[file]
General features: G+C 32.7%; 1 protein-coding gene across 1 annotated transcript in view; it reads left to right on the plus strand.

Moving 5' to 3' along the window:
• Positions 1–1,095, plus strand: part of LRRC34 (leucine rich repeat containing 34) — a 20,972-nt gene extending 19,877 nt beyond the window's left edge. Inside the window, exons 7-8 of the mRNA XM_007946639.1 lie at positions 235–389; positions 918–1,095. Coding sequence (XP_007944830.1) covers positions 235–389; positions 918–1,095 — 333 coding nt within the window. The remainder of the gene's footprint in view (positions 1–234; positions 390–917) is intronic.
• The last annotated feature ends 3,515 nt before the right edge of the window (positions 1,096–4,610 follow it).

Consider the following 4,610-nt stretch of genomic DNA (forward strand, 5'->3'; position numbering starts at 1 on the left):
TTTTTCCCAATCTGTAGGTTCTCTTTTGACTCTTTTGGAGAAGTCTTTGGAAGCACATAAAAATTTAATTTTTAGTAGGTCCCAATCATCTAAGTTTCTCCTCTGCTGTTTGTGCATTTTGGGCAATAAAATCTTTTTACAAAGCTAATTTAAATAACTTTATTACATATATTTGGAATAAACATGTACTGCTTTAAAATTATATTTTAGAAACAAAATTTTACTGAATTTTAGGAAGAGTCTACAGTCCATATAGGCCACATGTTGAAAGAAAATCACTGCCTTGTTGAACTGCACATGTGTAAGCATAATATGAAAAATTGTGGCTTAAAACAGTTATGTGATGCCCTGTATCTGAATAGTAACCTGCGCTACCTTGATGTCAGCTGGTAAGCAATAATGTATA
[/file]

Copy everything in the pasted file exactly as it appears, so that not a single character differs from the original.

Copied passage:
General features: G+C 32.7%; 1 protein-coding gene across 1 annotated transcript in view; it reads left to right on the plus strand.

Moving 5' to 3' along the window:
• Positions 1–1,095, plus strand: part of LRRC34 (leucine rich repeat containing 34) — a 20,972-nt gene extending 19,877 nt beyond the window's left edge. Inside the window, exons 7-8 of the mRNA XM_007946639.1 lie at positions 235–389; positions 918–1,095. Coding sequence (XP_007944830.1) covers positions 235–389; positions 918–1,095 — 333 coding nt within the window. The remainder of the gene's footprint in view (positions 1–234; positions 390–917) is intronic.
• The last annotated feature ends 3,515 nt before the right edge of the window (positions 1,096–4,610 follow it).

Consider the following 4,610-nt stretch of genomic DNA (forward strand, 5'->3'; position numbering starts at 1 on the left):
TTTTTCCCAATCTGTAGGTTCTCTTTTGACTCTTTTGGAGAAGTCTTTGGAAGCACATAAAAATTTAATTTTTAGTAGGTCCCAATCATCTAAGTTTCTCCTCTGCTGTTTGTGCATTTTGGGCAATAAAATCTTTTTACAAAGCTAATTTAAATAACTTTATTACATATATTTGGAATAAACATGTACTGCTTTAAAATTATATTTTAGAAACAAAATTTTACTGAATTTTAGGAAGAGTCTACAGTCCATATAGGCCACATGTTGAAAGAAAATCACTGCCTTGTTGAACTGCACATGTGTAAGCATAATATGAAAAATTGTGGCTTAAAACAGTTATGTGATGCCCTGTATCTGAATAGTAACCTGCGCTACCTTGATGTCAGCTGGTAAGCAATAATGTATA